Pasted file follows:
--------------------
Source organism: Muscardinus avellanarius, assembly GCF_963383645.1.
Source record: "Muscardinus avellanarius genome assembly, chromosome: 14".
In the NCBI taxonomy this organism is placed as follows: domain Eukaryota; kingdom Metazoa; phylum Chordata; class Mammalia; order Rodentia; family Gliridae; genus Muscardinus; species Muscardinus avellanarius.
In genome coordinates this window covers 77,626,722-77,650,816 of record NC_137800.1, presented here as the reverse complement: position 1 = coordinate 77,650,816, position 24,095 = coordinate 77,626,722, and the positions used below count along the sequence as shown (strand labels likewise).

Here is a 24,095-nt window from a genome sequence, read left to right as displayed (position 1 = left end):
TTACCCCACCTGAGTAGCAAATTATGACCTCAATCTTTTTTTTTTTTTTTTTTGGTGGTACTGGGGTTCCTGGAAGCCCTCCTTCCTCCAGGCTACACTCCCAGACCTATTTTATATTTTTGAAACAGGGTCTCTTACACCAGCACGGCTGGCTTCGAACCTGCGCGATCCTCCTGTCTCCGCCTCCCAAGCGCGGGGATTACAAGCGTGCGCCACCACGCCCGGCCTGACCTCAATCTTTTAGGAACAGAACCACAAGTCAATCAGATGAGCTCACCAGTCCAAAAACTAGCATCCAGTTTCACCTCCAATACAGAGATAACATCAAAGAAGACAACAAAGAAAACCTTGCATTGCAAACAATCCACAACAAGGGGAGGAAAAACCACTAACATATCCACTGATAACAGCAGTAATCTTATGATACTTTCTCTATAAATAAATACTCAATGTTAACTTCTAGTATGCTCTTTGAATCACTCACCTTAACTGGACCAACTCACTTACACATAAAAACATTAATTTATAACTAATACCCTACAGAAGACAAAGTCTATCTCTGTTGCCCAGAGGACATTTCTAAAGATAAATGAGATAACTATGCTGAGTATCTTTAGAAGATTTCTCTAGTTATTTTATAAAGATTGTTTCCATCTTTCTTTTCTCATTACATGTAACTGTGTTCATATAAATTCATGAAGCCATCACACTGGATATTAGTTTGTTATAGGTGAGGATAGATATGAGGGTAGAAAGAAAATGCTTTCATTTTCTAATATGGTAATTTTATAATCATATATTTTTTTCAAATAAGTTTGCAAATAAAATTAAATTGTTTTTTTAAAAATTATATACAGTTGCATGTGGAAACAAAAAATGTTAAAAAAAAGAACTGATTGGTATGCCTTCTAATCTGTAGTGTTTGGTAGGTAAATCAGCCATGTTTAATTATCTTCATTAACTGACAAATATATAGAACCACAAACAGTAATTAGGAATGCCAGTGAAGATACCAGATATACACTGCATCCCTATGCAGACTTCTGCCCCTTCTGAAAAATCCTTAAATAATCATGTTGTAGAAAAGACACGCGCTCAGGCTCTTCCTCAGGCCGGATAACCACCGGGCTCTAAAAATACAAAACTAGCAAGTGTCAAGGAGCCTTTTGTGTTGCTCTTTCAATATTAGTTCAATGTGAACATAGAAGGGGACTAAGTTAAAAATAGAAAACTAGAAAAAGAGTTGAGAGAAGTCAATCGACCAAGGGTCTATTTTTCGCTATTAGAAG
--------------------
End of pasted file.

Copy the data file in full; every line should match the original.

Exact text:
Source organism: Muscardinus avellanarius, assembly GCF_963383645.1.
Source record: "Muscardinus avellanarius genome assembly, chromosome: 14".
In the NCBI taxonomy this organism is placed as follows: domain Eukaryota; kingdom Metazoa; phylum Chordata; class Mammalia; order Rodentia; family Gliridae; genus Muscardinus; species Muscardinus avellanarius.
In genome coordinates this window covers 77,626,722-77,650,816 of record NC_137800.1, presented here as the reverse complement: position 1 = coordinate 77,650,816, position 24,095 = coordinate 77,626,722, and the positions used below count along the sequence as shown (strand labels likewise).

Here is a 24,095-nt window from a genome sequence, read left to right as displayed (position 1 = left end):
TTACCCCACCTGAGTAGCAAATTATGACCTCAATCTTTTTTTTTTTTTTTTTTGGTGGTACTGGGGTTCCTGGAAGCCCTCCTTCCTCCAGGCTACACTCCCAGACCTATTTTATATTTTTGAAACAGGGTCTCTTACACCAGCACGGCTGGCTTCGAACCTGCGCGATCCTCCTGTCTCCGCCTCCCAAGCGCGGGGATTACAAGCGTGCGCCACCACGCCCGGCCTGACCTCAATCTTTTAGGAACAGAACCACAAGTCAATCAGATGAGCTCACCAGTCCAAAAACTAGCATCCAGTTTCACCTCCAATACAGAGATAACATCAAAGAAGACAACAAAGAAAACCTTGCATTGCAAACAATCCACAACAAGGGGAGGAAAAACCACTAACATATCCACTGATAACAGCAGTAATCTTATGATACTTTCTCTATAAATAAATACTCAATGTTAACTTCTAGTATGCTCTTTGAATCACTCACCTTAACTGGACCAACTCACTTACACATAAAAACATTAATTTATAACTAATACCCTACAGAAGACAAAGTCTATCTCTGTTGCCCAGAGGACATTTCTAAAGATAAATGAGATAACTATGCTGAGTATCTTTAGAAGATTTCTCTAGTTATTTTATAAAGATTGTTTCCATCTTTCTTTTCTCATTACATGTAACTGTGTTCATATAAATTCATGAAGCCATCACACTGGATATTAGTTTGTTATAGGTGAGGATAGATATGAGGGTAGAAAGAAAATGCTTTCATTTTCTAATATGGTAATTTTATAATCATATATTTTTTTCAAATAAGTTTGCAAATAAAATTAAATTGTTTTTTTAAAAATTATATACAGTTGCATGTGGAAACAAAAAATGTTAAAAAAAAGAACTGATTGGTATGCCTTCTAATCTGTAGTGTTTGGTAGGTAAATCAGCCATGTTTAATTATCTTCATTAACTGACAAATATATAGAACCACAAACAGTAATTAGGAATGCCAGTGAAGATACCAGATATACACTGCATCCCTATGCAGACTTCTGCCCCTTCTGAAAAATCCTTAAATAATCATGTTGTAGAAAAGACACGCGCTCAGGCTCTTCCTCAGGCCGGATAACCACCGGGCTCTAAAAATACAAAACTAGCAAGTGTCAAGGAGCCTTTTGTGTTGCTCTTTCAATATTAGTTCAATGTGAACATAGAAGGGGACTAAGTTAAAAATAGAAAACTAGAAAAAGAGTTGAGAGAAGTCAATCGACCAAGGGTCTATTTTTCGCTATTAGAAG